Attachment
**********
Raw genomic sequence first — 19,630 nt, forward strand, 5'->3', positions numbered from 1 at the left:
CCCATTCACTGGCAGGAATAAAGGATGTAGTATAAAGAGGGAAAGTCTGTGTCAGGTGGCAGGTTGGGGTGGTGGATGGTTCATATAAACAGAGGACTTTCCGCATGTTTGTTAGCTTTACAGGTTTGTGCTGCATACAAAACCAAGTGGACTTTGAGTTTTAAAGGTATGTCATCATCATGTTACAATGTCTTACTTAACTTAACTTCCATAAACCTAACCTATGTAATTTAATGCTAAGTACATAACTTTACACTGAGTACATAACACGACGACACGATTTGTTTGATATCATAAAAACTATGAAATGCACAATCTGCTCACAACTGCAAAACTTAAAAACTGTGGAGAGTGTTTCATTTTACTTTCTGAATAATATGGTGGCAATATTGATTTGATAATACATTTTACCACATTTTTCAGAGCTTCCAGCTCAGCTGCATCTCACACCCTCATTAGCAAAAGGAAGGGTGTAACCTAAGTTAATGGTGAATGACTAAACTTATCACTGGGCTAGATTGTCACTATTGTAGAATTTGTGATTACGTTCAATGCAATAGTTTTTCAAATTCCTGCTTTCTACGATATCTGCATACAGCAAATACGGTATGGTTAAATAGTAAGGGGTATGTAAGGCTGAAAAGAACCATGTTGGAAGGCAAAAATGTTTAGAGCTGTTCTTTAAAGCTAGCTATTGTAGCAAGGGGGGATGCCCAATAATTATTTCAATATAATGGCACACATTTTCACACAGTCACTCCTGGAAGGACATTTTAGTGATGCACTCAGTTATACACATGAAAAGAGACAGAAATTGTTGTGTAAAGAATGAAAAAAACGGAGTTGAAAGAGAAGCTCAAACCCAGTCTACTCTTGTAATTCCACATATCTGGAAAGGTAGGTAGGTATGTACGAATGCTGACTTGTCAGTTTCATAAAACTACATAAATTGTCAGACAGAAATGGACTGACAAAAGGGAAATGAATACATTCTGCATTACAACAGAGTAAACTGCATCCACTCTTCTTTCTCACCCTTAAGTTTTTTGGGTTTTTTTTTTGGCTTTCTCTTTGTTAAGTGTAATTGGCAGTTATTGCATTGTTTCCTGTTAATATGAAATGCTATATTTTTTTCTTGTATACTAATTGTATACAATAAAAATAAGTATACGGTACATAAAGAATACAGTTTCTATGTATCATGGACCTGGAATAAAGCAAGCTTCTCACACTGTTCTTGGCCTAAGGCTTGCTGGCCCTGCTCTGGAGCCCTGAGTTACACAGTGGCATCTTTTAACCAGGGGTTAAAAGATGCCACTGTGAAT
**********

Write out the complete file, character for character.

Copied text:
Raw genomic sequence first — 19,630 nt, forward strand, 5'->3', positions numbered from 1 at the left:
CCCATTCACTGGCAGGAATAAAGGATGTAGTATAAAGAGGGAAAGTCTGTGTCAGGTGGCAGGTTGGGGTGGTGGATGGTTCATATAAACAGAGGACTTTCCGCATGTTTGTTAGCTTTACAGGTTTGTGCTGCATACAAAACCAAGTGGACTTTGAGTTTTAAAGGTATGTCATCATCATGTTACAATGTCTTACTTAACTTAACTTCCATAAACCTAACCTATGTAATTTAATGCTAAGTACATAACTTTACACTGAGTACATAACACGACGACACGATTTGTTTGATATCATAAAAACTATGAAATGCACAATCTGCTCACAACTGCAAAACTTAAAAACTGTGGAGAGTGTTTCATTTTACTTTCTGAATAATATGGTGGCAATATTGATTTGATAATACATTTTACCACATTTTTCAGAGCTTCCAGCTCAGCTGCATCTCACACCCTCATTAGCAAAAGGAAGGGTGTAACCTAAGTTAATGGTGAATGACTAAACTTATCACTGGGCTAGATTGTCACTATTGTAGAATTTGTGATTACGTTCAATGCAATAGTTTTTCAAATTCCTGCTTTCTACGATATCTGCATACAGCAAATACGGTATGGTTAAATAGTAAGGGGTATGTAAGGCTGAAAAGAACCATGTTGGAAGGCAAAAATGTTTAGAGCTGTTCTTTAAAGCTAGCTATTGTAGCAAGGGGGGATGCCCAATAATTATTTCAATATAATGGCACACATTTTCACACAGTCACTCCTGGAAGGACATTTTAGTGATGCACTCAGTTATACACATGAAAAGAGACAGAAATTGTTGTGTAAAGAATGAAAAAAACGGAGTTGAAAGAGAAGCTCAAACCCAGTCTACTCTTGTAATTCCACATATCTGGAAAGGTAGGTAGGTATGTACGAATGCTGACTTGTCAGTTTCATAAAACTACATAAATTGTCAGACAGAAATGGACTGACAAAAGGGAAATGAATACATTCTGCATTACAACAGAGTAAACTGCATCCACTCTTCTTTCTCACCCTTAAGTTTTTTGGGTTTTTTTTTTGGCTTTCTCTTTGTTAAGTGTAATTGGCAGTTATTGCATTGTTTCCTGTTAATATGAAATGCTATATTTTTTTCTTGTATACTAATTGTATACAATAAAAATAAGTATACGGTACATAAAGAATACAGTTTCTATGTATCATGGACCTGGAATAAAGCAAGCTTCTCACACTGTTCTTGGCCTAAGGCTTGCTGGCCCTGCTCTGGAGCCCTGAGTTACACAGTGGCATCTTTTAACCAGGGGTTAAAAGATGCCACTGTGAAT